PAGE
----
Absolutely. And this goes back to my interest in the album covers that I first came across in third and fourth grade. I was diligently copying those things in pencil on the back of my notebook and studying them. And then it occurred to me later, when I realized that releasing records myself or doing zines or whatever it was, gave me an outlet not only to do my drawing and painting, but also to share that stuff with other people. It seemed to make a lot of sense to me that—for instance—if a band was going to have an album cover that was to represent their music, who better would understand what the band was trying to communicate than a person who was actually in that band as a participant?

When it came time for me to actually start designing things, of course I liked doing it for other bands as well, but I especially enjoyed doing it for my own bands. I felt like I was able to present a unified vision from top to bottom, which felt very empowering. For a person who was not comfortable communicating verbally in a lot of ways, being able to get ideas across and connect with other people through those means was very satisfying.

You went to art school at SMFA in Boston. What did you get out of that experience?

I got a lot of free time to write music and design album sleeves and not be bogged down by academics. I’m joking in part, but part of the reason I chose the school I went to was because it didn’t have an academic program. For better or for worse, that did give me more time to do things like band practice and a mail-order distro and taking that distro to shows and traveling out of state to see shows in neighboring cities. And I think that was very important because part of how I ended up on the path that I’m on was through making all the connections that came out of that. Had I just been confined to Boston and doing homework and not looking out quite so much, I don’t know that I would’ve been able to arrive at all the conclusions I did through traveling to New York and spending so much time sending records to people and getting records in return.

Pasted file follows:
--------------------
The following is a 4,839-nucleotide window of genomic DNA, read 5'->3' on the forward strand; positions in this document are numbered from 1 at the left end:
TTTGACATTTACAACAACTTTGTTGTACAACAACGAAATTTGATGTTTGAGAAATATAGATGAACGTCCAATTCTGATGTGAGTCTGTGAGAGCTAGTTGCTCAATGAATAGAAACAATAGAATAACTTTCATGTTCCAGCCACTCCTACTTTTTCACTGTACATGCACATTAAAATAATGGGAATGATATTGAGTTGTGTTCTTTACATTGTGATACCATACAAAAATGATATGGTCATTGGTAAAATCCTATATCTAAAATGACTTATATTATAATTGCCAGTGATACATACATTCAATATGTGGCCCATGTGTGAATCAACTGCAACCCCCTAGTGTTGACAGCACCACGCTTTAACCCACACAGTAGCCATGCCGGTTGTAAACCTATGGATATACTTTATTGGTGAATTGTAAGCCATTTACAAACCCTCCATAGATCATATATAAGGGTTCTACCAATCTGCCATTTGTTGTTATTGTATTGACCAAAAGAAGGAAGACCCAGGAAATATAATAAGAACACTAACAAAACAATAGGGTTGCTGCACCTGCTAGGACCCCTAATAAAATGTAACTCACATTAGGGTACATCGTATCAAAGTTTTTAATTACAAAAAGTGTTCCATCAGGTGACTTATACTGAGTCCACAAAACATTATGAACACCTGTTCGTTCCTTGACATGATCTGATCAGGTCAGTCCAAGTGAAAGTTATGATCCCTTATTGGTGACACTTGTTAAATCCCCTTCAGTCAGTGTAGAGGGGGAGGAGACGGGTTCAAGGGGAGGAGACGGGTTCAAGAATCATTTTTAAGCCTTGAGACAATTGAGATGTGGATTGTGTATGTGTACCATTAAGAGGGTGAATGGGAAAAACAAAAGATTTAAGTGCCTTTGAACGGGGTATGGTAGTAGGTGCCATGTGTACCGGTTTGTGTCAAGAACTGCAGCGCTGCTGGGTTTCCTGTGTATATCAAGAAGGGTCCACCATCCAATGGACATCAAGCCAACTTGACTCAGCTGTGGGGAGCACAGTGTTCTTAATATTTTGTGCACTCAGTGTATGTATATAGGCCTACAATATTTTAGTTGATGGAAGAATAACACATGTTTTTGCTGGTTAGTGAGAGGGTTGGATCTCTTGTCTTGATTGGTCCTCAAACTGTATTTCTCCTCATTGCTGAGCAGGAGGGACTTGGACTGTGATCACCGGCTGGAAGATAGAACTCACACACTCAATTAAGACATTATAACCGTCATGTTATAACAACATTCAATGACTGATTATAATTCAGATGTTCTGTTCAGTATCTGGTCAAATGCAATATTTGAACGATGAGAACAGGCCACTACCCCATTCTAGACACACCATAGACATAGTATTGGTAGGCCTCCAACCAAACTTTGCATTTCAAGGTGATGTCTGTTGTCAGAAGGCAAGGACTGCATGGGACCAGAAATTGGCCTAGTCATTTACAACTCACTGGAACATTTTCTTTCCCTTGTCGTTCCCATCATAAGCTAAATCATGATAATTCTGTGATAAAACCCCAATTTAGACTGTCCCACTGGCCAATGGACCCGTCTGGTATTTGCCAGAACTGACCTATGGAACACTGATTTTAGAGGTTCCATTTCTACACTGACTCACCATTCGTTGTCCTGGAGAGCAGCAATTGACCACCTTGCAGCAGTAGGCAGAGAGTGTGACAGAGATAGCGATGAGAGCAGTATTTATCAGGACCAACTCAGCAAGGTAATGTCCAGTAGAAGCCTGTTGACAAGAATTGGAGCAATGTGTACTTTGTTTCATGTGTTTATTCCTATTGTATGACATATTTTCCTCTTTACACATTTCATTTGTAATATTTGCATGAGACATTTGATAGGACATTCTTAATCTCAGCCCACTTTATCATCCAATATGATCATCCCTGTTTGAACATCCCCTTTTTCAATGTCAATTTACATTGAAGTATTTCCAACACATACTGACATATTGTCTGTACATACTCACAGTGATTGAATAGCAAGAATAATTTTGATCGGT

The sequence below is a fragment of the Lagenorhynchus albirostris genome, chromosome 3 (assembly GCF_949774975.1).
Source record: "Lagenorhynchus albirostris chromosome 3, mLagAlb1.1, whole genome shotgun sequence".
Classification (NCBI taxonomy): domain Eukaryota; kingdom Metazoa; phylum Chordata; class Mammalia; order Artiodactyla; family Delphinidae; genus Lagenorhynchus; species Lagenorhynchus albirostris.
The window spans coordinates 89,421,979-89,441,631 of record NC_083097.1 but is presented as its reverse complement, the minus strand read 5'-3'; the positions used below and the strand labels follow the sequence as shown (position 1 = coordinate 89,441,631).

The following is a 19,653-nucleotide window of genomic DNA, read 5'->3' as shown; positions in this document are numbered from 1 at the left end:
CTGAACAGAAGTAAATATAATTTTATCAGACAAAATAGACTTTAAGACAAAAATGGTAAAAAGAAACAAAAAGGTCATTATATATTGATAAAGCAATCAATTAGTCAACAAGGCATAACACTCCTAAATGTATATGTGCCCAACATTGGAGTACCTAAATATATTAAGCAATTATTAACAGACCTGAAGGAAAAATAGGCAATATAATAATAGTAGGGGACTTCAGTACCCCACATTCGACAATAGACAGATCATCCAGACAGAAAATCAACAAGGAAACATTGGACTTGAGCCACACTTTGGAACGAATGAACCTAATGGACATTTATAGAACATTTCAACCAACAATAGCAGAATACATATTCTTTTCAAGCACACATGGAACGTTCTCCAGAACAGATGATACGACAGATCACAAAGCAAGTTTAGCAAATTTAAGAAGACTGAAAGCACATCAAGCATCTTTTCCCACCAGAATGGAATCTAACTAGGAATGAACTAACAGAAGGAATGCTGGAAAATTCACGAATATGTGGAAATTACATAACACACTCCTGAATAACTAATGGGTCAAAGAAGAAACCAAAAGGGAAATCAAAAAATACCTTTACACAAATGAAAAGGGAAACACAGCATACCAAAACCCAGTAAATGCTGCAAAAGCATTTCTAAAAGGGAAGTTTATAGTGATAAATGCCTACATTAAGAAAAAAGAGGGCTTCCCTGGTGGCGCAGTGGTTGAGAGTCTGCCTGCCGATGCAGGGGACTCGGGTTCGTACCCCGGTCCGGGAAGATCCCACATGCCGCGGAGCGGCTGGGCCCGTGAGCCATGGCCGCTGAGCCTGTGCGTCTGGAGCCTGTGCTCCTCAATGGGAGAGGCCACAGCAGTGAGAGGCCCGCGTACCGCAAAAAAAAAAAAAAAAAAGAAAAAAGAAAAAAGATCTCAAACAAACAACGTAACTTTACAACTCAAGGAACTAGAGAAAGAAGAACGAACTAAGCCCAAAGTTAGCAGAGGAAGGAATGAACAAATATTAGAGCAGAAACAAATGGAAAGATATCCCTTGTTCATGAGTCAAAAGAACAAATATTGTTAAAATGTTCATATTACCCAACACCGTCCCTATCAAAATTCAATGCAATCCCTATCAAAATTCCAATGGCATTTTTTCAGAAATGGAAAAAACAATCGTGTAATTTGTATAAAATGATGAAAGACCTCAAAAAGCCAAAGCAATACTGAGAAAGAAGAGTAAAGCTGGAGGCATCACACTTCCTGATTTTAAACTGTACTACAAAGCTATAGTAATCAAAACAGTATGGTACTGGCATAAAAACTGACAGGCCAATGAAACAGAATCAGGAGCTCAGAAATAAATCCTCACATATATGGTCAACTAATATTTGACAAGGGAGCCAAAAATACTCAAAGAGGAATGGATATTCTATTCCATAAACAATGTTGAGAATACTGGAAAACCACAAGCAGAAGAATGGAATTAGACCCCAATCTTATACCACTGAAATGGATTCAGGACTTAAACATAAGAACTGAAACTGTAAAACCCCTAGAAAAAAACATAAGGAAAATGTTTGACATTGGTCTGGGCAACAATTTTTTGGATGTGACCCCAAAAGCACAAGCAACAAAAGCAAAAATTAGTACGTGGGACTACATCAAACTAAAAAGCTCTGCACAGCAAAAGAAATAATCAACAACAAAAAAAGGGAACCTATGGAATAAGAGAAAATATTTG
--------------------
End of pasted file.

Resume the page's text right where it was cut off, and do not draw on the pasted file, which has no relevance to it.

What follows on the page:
So I don’t know that art school played a pivotal role in terms of what I learned there, but it did play a pivotal role in terms of what opportunities I was afforded by being there at that time. I don’t want to completely disavow my experience at the school itself because I did get to practice art there in a structured environment, which at times was very helpful for me. And I did a lot of painting there, some of which ended up being used for artwork for things I released or some of that early Converge stuff, for instance. I got to learn some printmaking techniques, which expanded my vocabulary in terms of tools that I could use, as well as just being able to see things differently.

I also had a couple of teachers who were very helpful. One in particular, who I think was very wary of the dogmatic aspect of school, opened my eyes to the fact that schools want to push students in a particular way, either to make them viable in the marketplace or to create a certain kind of reputation for the school itself. His whole premise was basically, “Do what you feel most compelled to do, and don’t pay attention to what people are telling you that you should be doing.” That was very liberating for me, and it actually helped me push myself forward pretty quickly with my painting and drawing.

Many of the album sleeves, t-shirt designs and poster designs you create tend to fall under the umbrella of abstract artwork. What do you think draws you to that style?

Well, my own limitations to a certain degree. But also just trying to capture feeling and representing that in what I feel is the most direct way possible. The practical aspect of it—and this is true for me in music as well—is that studying the technical aspects of the craft were frustrating for me. I felt like learning scales and trying to read sheet music or going to anatomy and life drawing classes was impeding my ability to make something. Because I was really compelled by wanting to make things. I felt like what I needed to get out, what I needed to externalize creatively, could happen at any time that I was willing to give that impulse an outlet. So being bogged down by learning how the skeleton was put together, or by trying to learn how to read sheet music, just made me feel like I was being stymied. It made me feel like I was wasting an opportunity I had to be making something—by doing something that didn’t ultimately feel that important to me.